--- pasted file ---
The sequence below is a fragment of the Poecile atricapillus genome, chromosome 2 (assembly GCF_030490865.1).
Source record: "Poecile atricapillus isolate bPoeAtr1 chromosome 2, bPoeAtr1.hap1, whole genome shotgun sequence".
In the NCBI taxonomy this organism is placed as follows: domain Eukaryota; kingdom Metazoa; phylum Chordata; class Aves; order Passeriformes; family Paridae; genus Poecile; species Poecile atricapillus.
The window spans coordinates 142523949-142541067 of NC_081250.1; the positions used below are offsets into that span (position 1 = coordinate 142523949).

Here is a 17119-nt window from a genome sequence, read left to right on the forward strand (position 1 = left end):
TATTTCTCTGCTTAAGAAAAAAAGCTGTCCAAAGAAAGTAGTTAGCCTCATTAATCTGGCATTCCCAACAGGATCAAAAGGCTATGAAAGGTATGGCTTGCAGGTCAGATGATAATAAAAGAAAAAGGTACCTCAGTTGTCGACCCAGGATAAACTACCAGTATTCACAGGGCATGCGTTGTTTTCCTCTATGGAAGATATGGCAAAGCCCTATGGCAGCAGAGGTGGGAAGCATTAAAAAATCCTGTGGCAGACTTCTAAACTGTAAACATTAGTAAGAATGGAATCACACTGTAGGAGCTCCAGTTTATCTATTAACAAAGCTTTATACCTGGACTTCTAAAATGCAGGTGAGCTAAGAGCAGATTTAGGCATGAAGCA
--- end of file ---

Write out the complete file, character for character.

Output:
The sequence below is a fragment of the Poecile atricapillus genome, chromosome 2 (assembly GCF_030490865.1).
Source record: "Poecile atricapillus isolate bPoeAtr1 chromosome 2, bPoeAtr1.hap1, whole genome shotgun sequence".
In the NCBI taxonomy this organism is placed as follows: domain Eukaryota; kingdom Metazoa; phylum Chordata; class Aves; order Passeriformes; family Paridae; genus Poecile; species Poecile atricapillus.
The window spans coordinates 142523949-142541067 of NC_081250.1; the positions used below are offsets into that span (position 1 = coordinate 142523949).

Here is a 17119-nt window from a genome sequence, read left to right on the forward strand (position 1 = left end):
TATTTCTCTGCTTAAGAAAAAAAGCTGTCCAAAGAAAGTAGTTAGCCTCATTAATCTGGCATTCCCAACAGGATCAAAAGGCTATGAAAGGTATGGCTTGCAGGTCAGATGATAATAAAAGAAAAAGGTACCTCAGTTGTCGACCCAGGATAAACTACCAGTATTCACAGGGCATGCGTTGTTTTCCTCTATGGAAGATATGGCAAAGCCCTATGGCAGCAGAGGTGGGAAGCATTAAAAAATCCTGTGGCAGACTTCTAAACTGTAAACATTAGTAAGAATGGAATCACACTGTAGGAGCTCCAGTTTATCTATTAACAAAGCTTTATACCTGGACTTCTAAAATGCAGGTGAGCTAAGAGCAGATTTAGGCATGAAGCA